"WASHINGTON - Corneal confocal microscopy provides a means for noninvasively diagnosing neuropathy early on in diabetic patients and for following the course of the disease during treatment, several speakers said at the annual scientific sessions of the American Diabetes Association.
By comparison, the clinical neurologic exam may be easier than corneal confocal microscopy but it lacks sensitivity, said Mitra Tavakoli, a doctoral student at the University of Manchester (England).
Nerve conduction studies are time-consuming and are reliable only in measuring the function of large nerve fibers. Quantitative sensory testing also is easier to do, but relies on the patient's response to take measurements. Skin nerve biopsies can provide much information, but are "highly invasive," she said.
Using a first-generation corneal confocal microscope, the ConfoScan P4 (Tomey Corp.), Ms. Tavakoli and her colleagues are able to obtain in vivo, real-time micrographs of the cornea at up to 680 times magnification without directly contacting the eye.
She and her coinvestigators studied 183 people including control patients without diabetes, diabetic patients without neuropathy, and diabetic patients with mild, moderate, or severe neuropathy.
They found that diabetic neuropathy was associated with progressive, significant reductions in corneal sensitivity (as measured by noncontact corneal aesthesiometry), nerve fiber density, nerve branch density, and nerve fiber length. Nerve fiber tortuosity also became progressively worse as the severity of neuropathy worsened.
The measurements of corneal nerve morphology obtained with confocal microscopy correlated well with assessments of corneal sensitivity and neuropathy severity, as measured by the Neuropathy Disability Score.
In a poster presented at the meeting, Ms. Tavakoli and her colleagues used corneal confocal microscopy to show the effectiveness of pancreatic transplantation in improving neuropathy in 20 patients with type I diabetes who had an average age of 41 years.
Before transplantation, the diabetic patients had significantly reduced corneal sensitivity as well as significantly lower nerve fiber density, nerve branch density, and nerve fiber length on corneal confocal micrographs, compared with 18 individuals without neuropathy who had an average age of 55 years.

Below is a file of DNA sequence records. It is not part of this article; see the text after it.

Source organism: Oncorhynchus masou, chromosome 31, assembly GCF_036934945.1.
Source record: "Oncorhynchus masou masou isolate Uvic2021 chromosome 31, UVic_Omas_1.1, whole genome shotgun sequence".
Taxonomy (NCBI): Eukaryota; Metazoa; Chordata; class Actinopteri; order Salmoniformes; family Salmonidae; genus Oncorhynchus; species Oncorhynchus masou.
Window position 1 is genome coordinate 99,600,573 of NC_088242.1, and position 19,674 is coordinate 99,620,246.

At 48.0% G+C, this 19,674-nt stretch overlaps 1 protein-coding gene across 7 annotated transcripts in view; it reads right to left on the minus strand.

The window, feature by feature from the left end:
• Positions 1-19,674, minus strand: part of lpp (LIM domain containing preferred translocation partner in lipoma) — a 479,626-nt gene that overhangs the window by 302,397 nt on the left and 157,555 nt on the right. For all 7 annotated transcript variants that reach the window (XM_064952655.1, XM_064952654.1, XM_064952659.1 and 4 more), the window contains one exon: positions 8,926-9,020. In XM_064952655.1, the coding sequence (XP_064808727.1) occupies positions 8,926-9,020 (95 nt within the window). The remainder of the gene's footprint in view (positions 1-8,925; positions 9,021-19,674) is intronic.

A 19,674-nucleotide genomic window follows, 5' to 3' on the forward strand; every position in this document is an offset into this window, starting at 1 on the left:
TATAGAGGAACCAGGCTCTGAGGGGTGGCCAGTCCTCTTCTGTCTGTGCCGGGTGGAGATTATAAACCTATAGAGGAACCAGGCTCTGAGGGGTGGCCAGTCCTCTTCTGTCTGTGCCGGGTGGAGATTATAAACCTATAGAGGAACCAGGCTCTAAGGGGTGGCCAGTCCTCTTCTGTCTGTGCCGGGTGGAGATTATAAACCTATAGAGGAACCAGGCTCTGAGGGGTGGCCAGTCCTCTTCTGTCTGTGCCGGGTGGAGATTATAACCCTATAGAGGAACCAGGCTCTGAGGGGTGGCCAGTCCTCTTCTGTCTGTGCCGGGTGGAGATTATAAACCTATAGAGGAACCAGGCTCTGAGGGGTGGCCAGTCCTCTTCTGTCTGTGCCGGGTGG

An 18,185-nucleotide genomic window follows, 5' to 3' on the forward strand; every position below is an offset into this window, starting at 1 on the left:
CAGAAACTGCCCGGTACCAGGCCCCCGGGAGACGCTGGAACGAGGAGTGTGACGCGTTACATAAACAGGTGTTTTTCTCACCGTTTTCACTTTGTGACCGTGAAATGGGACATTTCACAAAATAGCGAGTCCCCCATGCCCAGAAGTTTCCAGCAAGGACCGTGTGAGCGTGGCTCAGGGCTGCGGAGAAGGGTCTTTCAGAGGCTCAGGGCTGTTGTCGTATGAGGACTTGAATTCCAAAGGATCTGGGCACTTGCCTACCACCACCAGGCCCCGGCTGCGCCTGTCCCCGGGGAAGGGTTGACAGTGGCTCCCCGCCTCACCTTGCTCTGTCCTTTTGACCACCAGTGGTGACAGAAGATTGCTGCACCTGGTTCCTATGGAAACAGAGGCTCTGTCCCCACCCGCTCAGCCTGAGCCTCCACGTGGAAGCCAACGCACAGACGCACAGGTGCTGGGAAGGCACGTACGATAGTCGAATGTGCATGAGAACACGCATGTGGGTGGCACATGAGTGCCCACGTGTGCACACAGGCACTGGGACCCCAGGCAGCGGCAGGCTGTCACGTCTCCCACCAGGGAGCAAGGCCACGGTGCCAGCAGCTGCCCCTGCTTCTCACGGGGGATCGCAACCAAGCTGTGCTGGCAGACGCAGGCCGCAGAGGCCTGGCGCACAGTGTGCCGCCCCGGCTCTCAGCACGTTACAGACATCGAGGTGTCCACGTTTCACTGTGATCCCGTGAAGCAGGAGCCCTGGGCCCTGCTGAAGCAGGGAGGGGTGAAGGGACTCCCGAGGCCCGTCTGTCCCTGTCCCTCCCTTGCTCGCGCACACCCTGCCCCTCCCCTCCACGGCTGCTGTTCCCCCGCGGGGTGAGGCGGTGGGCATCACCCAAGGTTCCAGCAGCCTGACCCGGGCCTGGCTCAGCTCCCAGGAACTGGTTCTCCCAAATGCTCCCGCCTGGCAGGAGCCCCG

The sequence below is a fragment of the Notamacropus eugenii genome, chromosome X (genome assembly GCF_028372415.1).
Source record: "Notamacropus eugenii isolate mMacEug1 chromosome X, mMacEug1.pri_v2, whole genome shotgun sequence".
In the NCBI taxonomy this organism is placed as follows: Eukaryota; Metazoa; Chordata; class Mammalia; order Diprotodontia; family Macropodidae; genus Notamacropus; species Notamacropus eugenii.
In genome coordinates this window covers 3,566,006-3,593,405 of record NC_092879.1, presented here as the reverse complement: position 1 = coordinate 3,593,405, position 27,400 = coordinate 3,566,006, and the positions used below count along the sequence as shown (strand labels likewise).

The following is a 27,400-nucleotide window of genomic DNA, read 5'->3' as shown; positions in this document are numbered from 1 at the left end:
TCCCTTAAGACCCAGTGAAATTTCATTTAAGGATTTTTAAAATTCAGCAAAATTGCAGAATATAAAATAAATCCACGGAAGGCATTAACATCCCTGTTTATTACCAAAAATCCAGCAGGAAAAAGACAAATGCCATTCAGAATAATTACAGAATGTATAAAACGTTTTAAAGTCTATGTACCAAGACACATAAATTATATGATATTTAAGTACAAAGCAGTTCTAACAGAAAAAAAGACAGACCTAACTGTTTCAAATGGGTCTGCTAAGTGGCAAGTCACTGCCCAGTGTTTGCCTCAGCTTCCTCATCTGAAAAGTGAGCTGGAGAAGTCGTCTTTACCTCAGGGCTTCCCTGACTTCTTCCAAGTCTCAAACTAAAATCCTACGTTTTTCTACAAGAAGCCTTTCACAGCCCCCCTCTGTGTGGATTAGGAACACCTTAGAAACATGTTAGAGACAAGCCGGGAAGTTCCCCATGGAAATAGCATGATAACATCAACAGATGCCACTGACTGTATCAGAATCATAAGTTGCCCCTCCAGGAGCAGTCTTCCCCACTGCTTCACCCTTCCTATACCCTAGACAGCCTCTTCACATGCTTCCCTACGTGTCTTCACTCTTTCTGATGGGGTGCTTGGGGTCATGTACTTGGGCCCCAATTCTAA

At 6 months after transplantation, repeat scans in 11 of the patients who had neuropathy showed that nerve fiber density and length had improved significantly. Other posttransplantation studies that have employed electrophysiology and quantitative sensory testing have been able to detect improvements in large fiber function after 3-4 years, unlike the early detection of small fiber repair at 6 months in this study, Ms. Tavakoli reported.
In the laboratory of Nathan Efron, Ph.D.- one of Ms. Tavakoli's collaborators- the microscopy technique has proved to have sensitivity (71%) and specificity (77%) comparable with the histopathologic examination of skin punch biopsy specimens (59% and 90%, respectively) when both are compared with the "gold standard" Neuropathic Disability Score.
Dr. Efron has used confocal microscopy to monitor longitudinal changes in corneal morphology in patients who have received myopic laser in situ keratomileusis (LASIK), which involves cutting a flap of the cornea, irradiating the corneal stroma with a laser, and replacing the flap. The LASIK procedure severs corneal nerves in the subbasal nerve plexus where most of the corneal nerves reside. Several weeks after the surgery, confocal microscopy shows a "hazy image" devoid of any nerve fibers. At 3 months, a few nerve fragments can be seen, and at 6 months a few continuous nerves begin to appear (Optom. Vis. Sci. 2003;80:690-7).
"Certainly, this has implications with respect to diabetic patients who are having this LASIK procedure," said Dr. Efron, research professor at Queensland University of Technology, Brisbane, Australia.
BY JEFF EVANS , Senior Writer -International Medical News Group "